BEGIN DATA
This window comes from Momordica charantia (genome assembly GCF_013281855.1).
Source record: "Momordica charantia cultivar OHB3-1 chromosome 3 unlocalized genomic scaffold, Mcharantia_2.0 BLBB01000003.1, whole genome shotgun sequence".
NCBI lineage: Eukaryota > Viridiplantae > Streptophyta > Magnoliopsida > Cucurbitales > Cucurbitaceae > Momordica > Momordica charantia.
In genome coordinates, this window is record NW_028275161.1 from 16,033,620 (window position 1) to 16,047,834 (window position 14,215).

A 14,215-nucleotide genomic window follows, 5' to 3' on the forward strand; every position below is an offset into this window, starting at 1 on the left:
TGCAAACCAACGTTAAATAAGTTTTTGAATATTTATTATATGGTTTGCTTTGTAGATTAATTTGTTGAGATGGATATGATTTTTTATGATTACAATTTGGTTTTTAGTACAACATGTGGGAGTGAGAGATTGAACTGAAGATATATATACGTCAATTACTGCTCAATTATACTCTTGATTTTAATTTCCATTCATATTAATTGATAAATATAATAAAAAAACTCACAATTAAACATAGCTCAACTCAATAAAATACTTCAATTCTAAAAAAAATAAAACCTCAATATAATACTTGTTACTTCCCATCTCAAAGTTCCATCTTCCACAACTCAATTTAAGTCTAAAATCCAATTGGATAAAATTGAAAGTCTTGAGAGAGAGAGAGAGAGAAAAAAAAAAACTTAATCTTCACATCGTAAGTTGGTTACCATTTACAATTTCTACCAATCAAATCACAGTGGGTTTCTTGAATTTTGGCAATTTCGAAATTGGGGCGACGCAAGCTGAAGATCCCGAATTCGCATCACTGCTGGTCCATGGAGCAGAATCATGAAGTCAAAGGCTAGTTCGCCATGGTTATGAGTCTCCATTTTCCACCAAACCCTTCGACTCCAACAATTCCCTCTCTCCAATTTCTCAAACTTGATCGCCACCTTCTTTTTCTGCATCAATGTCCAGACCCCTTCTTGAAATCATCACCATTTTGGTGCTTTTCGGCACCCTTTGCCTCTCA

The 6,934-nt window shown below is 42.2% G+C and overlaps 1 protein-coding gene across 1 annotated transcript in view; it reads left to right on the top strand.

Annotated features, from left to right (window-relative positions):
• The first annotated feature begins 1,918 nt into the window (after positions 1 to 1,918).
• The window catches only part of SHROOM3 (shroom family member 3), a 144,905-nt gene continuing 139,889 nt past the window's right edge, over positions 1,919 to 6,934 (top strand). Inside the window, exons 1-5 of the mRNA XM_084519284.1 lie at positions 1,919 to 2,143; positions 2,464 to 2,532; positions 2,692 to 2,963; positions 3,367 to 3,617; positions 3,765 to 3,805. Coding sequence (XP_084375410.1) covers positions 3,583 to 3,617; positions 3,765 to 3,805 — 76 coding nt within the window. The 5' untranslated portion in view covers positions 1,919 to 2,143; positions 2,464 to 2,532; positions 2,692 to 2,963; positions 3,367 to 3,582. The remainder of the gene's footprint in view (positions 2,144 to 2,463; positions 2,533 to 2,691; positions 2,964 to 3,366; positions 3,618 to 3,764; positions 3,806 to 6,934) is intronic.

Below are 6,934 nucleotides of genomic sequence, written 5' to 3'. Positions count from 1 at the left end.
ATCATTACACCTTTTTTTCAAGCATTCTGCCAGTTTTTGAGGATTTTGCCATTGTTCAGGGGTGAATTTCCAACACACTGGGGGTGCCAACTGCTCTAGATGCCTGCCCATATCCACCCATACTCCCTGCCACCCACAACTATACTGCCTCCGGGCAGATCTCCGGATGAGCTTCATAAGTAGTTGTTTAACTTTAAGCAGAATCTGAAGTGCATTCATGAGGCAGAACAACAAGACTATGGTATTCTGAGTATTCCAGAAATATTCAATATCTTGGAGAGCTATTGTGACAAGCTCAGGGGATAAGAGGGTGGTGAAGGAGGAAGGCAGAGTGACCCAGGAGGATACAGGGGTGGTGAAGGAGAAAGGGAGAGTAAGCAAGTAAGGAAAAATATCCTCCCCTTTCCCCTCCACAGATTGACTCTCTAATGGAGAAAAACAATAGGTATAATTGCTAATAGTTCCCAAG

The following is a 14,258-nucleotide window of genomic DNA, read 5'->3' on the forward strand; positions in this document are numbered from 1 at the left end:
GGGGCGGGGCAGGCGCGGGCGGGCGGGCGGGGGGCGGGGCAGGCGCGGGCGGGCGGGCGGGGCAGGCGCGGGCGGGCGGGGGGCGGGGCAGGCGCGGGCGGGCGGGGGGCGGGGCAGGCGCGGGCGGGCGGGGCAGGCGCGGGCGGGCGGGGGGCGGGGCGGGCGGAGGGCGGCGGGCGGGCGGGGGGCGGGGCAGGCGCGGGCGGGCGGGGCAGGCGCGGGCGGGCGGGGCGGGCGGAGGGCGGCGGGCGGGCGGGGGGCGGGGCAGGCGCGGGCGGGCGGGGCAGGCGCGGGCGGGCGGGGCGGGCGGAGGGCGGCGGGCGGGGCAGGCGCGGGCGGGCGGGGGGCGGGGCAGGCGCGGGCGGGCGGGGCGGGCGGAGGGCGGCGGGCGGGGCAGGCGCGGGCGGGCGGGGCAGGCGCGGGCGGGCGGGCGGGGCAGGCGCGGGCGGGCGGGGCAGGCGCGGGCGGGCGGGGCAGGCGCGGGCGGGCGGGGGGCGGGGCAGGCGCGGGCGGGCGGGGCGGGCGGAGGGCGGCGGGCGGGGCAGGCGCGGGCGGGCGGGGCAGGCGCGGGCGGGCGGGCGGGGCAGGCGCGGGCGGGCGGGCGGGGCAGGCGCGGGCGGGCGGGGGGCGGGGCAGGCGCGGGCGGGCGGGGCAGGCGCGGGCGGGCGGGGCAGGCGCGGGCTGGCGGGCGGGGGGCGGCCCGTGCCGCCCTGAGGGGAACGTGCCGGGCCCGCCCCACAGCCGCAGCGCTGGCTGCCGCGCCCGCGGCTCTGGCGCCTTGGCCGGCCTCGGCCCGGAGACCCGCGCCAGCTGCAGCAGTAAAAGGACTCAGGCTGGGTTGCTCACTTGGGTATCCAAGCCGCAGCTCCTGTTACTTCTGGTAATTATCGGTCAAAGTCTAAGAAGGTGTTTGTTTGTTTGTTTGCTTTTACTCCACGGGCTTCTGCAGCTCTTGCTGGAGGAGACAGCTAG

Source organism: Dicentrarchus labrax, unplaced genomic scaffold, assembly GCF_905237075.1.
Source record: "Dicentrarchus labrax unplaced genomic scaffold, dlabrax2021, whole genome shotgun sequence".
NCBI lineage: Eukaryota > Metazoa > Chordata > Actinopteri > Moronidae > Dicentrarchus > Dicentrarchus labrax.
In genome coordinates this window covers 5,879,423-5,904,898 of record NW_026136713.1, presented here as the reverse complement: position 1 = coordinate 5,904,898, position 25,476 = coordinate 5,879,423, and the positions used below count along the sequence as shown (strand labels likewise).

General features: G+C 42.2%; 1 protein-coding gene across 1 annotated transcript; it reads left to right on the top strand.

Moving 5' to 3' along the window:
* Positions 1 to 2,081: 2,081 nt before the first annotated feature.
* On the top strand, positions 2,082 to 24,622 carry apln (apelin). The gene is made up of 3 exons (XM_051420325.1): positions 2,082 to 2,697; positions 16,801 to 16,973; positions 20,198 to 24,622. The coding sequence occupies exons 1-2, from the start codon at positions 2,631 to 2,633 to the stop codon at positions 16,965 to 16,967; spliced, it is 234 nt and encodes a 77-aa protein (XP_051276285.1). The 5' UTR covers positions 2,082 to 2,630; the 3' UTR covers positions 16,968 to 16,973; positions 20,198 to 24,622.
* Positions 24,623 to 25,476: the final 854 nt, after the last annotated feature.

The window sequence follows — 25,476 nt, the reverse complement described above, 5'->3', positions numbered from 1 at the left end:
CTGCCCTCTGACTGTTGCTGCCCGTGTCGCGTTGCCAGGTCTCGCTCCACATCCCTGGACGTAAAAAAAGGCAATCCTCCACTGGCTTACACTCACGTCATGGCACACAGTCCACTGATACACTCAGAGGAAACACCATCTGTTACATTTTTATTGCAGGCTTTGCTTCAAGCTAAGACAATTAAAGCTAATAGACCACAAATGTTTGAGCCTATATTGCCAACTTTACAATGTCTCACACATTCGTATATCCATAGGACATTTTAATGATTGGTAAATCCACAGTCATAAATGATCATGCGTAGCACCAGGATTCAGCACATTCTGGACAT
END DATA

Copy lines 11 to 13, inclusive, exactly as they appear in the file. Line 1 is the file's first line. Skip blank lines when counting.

Below are 6,934 nucleotides of genomic sequence, written 5' to 3'. Positions count from 1 at the left end.
ATCATTACACCTTTTTTTCAAGCATTCTGCCAGTTTTTGAGGATTTTGCCATTGTTCAGGGGTGAATTTCCAACACACTGGGGGTGCCAACTGCTCTAGATGCCTGCCCATATCCACCCATACTCCCTGCCACCCACAACTATACTGCCTCCGGGCAGATCTCCGGATGAGCTTCATAAGTAGTTGTTTAACTTTAAGCAGAATCTGAAGTGCATTCATGAGGCAGAACAACAAGACTATGGTATTCTGAGTATTCCAGAAATATTCAATATCTTGGAGAGCTATTGTGACAAGCTCAGGGGATAAGAGGGTGGTGAAGGAGGAAGGCAGAGTGACCCAGGAGGATACAGGGGTGGTGAAGGAGAAAGGGAGAGTAAGCAAGTAAGGAAAAATATCCTCCCCTTTCCCCTCCACAGATTGACTCTCTAATGGAGAAAAACAATAGGTATAATTGCTAATAGTTCCCAAG

The following is a 14,258-nucleotide window of genomic DNA, read 5'->3' on the forward strand; positions in this document are numbered from 1 at the left end: